A Simple Life

Three weeks ago we started a short series on what it looks like to follow Jesus in the midst of busy lives, lives where we feel pressured by so many expectations and distractions.

What does following Jesus look like day-to-day? How do we do what life demands while also finding time to cultivate a real-life relationship with Jesus?

The answer is in actually following Jesus, not just in the abstract I’m-a-Christian-because-I’ve-been-baptized sense, but actually walking in his footsteps, doing what he did, learning to do life like he did it.

And how did he do it?

Sunday we’ll focus on how Jesus lived his life in view of possessions.

As far as his life was concerned, he possessed very little, having been born to poor Jewish peasants. When he died he apparently owned nothing except the clothes that he was wearing.

And what he said about the temptations of money was pretty harsh, as you probably remember. He saw that stuff got in the way of real discipleship, so he wasn’t shy about pointing it out.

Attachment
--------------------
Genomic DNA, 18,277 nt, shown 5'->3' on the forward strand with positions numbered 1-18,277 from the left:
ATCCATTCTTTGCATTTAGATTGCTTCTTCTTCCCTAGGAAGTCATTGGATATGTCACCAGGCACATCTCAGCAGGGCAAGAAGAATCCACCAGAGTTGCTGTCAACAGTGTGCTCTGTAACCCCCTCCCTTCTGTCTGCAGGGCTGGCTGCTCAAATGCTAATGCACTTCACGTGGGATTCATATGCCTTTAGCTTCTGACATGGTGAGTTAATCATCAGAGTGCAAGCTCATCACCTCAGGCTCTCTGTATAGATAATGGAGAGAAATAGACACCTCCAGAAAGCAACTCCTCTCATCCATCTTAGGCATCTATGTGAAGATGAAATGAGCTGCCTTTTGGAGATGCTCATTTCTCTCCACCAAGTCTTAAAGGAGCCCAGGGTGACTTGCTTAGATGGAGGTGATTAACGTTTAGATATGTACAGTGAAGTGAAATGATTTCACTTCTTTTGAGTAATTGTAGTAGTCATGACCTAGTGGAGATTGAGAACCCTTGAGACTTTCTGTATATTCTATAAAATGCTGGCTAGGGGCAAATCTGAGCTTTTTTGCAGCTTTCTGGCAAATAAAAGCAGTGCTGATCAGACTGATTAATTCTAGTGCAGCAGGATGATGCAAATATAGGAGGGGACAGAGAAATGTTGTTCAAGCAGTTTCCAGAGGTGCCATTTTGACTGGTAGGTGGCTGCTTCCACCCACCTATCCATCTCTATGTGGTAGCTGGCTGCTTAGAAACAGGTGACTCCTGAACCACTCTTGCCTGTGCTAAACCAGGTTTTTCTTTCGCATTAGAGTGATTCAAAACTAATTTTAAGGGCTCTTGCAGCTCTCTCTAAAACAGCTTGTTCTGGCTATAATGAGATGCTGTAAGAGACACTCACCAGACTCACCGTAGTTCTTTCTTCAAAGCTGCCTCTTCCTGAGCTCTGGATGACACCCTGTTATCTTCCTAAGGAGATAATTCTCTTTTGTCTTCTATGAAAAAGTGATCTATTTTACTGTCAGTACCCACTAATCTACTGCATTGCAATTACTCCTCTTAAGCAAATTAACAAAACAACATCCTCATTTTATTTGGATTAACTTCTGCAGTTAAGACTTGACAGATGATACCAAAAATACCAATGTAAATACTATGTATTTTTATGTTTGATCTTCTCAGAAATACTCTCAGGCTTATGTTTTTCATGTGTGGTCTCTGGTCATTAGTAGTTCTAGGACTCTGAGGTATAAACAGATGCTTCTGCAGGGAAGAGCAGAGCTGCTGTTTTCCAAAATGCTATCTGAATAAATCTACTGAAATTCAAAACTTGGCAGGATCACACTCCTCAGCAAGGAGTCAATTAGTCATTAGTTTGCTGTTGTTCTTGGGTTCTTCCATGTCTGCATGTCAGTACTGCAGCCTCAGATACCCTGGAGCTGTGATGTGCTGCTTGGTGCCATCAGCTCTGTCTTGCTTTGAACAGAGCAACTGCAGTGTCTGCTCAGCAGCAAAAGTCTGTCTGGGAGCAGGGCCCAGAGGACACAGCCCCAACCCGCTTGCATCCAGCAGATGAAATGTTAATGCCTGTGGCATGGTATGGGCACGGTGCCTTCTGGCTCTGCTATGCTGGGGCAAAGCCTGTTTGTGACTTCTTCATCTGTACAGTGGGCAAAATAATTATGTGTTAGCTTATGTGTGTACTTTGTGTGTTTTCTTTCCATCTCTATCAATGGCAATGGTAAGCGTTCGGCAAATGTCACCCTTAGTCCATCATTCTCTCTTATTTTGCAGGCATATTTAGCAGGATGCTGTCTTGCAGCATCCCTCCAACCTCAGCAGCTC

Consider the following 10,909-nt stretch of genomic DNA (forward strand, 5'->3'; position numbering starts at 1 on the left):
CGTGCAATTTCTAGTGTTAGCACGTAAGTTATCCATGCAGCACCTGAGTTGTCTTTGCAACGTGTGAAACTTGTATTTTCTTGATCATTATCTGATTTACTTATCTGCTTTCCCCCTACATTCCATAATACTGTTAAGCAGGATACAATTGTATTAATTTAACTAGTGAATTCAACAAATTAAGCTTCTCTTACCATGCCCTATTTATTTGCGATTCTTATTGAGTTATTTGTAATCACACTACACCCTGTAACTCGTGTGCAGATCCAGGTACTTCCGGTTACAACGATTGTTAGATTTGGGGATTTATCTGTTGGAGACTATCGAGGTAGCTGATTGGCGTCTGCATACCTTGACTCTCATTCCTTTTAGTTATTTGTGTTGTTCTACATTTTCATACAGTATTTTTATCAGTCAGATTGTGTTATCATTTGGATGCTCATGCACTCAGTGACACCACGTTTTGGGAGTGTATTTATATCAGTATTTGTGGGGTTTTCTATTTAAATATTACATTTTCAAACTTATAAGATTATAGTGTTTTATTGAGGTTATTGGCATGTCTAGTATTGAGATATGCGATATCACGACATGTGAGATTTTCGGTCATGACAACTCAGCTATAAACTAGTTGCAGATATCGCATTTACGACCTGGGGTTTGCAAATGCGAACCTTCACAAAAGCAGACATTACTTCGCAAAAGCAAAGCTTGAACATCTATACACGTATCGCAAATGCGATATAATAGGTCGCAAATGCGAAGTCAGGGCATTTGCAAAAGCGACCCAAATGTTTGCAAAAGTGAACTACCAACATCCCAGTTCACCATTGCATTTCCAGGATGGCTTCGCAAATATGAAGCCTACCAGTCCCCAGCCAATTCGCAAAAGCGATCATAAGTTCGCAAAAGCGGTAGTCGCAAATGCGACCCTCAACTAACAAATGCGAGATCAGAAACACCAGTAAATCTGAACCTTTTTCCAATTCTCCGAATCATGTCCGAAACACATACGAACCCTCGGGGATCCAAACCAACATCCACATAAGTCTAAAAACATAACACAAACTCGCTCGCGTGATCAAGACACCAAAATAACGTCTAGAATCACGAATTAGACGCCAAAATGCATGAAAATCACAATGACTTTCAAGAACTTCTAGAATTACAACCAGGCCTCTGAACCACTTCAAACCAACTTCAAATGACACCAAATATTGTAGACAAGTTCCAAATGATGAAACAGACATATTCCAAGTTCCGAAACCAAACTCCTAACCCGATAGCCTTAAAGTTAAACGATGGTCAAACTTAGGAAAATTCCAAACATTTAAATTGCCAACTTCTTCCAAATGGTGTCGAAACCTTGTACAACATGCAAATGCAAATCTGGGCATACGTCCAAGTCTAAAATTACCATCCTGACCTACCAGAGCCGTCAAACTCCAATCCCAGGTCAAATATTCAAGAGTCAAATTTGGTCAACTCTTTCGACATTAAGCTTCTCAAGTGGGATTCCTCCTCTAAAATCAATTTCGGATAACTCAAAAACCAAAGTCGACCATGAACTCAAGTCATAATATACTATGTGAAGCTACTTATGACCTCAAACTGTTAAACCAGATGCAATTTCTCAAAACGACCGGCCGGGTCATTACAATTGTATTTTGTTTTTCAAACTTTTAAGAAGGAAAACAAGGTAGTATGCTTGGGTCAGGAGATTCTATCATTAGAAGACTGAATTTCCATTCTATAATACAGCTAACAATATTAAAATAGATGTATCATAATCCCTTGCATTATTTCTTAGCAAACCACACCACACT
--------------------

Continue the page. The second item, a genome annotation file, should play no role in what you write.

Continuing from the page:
I hope you’ll notice something interesting in the passage above from Matthew 6. You’ve heard it before–“You cannot serve God and money”–but look a little closer. He doesn’t say that we “shouldn’t” serve God and money, but that we “cannot.” I think it’s important to notice that Jesus isn’t giving us another command, telling us that we shouldn’t do both. He’s reflecting on the nature of reality . . . it is simply impossible to serve God and money.

What he says about possessions completely counters the American way, though, doesn’t it? Our economic system is based on buying and consuming, and then buying and consuming more, and then more, and so on.

Advertisers make millions when they’re good at convincing us that we need more stuff, and that if we can get it, we’ll be happier and more content.

But of course it’s a lie.

Jesus calls us to something simpler, something better. He calls us to see possessions for what they are and for us not to put on them more than they can bear. What we need are the necessities of life . . . anything beyond that won’t add any real value to our lives.


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